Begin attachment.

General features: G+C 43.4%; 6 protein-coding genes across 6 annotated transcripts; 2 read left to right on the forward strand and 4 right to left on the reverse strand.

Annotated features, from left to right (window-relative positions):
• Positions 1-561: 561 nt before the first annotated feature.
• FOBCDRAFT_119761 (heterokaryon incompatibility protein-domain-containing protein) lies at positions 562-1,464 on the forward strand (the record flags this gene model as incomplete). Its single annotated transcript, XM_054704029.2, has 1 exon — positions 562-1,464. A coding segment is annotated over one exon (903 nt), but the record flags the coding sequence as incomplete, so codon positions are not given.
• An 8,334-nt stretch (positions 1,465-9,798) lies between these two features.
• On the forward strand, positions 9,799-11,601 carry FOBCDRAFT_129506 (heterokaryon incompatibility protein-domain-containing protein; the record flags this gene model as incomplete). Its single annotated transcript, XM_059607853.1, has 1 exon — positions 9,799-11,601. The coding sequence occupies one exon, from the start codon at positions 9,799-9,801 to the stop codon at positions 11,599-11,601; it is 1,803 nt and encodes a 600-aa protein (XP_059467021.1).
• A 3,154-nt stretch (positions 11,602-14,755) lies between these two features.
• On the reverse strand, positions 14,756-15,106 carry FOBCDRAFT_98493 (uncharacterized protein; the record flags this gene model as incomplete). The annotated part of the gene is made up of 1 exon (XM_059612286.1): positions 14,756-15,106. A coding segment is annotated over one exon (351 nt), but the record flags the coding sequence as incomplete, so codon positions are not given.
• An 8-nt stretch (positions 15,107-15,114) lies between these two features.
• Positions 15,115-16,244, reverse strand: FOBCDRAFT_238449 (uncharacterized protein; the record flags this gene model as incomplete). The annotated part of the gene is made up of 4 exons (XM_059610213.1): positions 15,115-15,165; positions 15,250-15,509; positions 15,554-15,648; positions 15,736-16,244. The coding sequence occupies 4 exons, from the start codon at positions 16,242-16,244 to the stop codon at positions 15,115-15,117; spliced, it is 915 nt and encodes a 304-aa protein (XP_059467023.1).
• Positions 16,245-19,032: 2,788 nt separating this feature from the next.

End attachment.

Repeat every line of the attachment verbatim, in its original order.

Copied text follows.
General features: G+C 43.4%; 6 protein-coding genes across 6 annotated transcripts; 2 read left to right on the forward strand and 4 right to left on the reverse strand.

Annotated features, from left to right (window-relative positions):
• Positions 1-561: 561 nt before the first annotated feature.
• FOBCDRAFT_119761 (heterokaryon incompatibility protein-domain-containing protein) lies at positions 562-1,464 on the forward strand (the record flags this gene model as incomplete). Its single annotated transcript, XM_054704029.2, has 1 exon — positions 562-1,464. A coding segment is annotated over one exon (903 nt), but the record flags the coding sequence as incomplete, so codon positions are not given.
• An 8,334-nt stretch (positions 1,465-9,798) lies between these two features.
• On the forward strand, positions 9,799-11,601 carry FOBCDRAFT_129506 (heterokaryon incompatibility protein-domain-containing protein; the record flags this gene model as incomplete). Its single annotated transcript, XM_059607853.1, has 1 exon — positions 9,799-11,601. The coding sequence occupies one exon, from the start codon at positions 9,799-9,801 to the stop codon at positions 11,599-11,601; it is 1,803 nt and encodes a 600-aa protein (XP_059467021.1).
• A 3,154-nt stretch (positions 11,602-14,755) lies between these two features.
• On the reverse strand, positions 14,756-15,106 carry FOBCDRAFT_98493 (uncharacterized protein; the record flags this gene model as incomplete). The annotated part of the gene is made up of 1 exon (XM_059612286.1): positions 14,756-15,106. A coding segment is annotated over one exon (351 nt), but the record flags the coding sequence as incomplete, so codon positions are not given.
• An 8-nt stretch (positions 15,107-15,114) lies between these two features.
• Positions 15,115-16,244, reverse strand: FOBCDRAFT_238449 (uncharacterized protein; the record flags this gene model as incomplete). The annotated part of the gene is made up of 4 exons (XM_059610213.1): positions 15,115-15,165; positions 15,250-15,509; positions 15,554-15,648; positions 15,736-16,244. The coding sequence occupies 4 exons, from the start codon at positions 16,242-16,244 to the stop codon at positions 15,115-15,117; spliced, it is 915 nt and encodes a 304-aa protein (XP_059467023.1).
• Positions 16,245-19,032: 2,788 nt separating this feature from the next.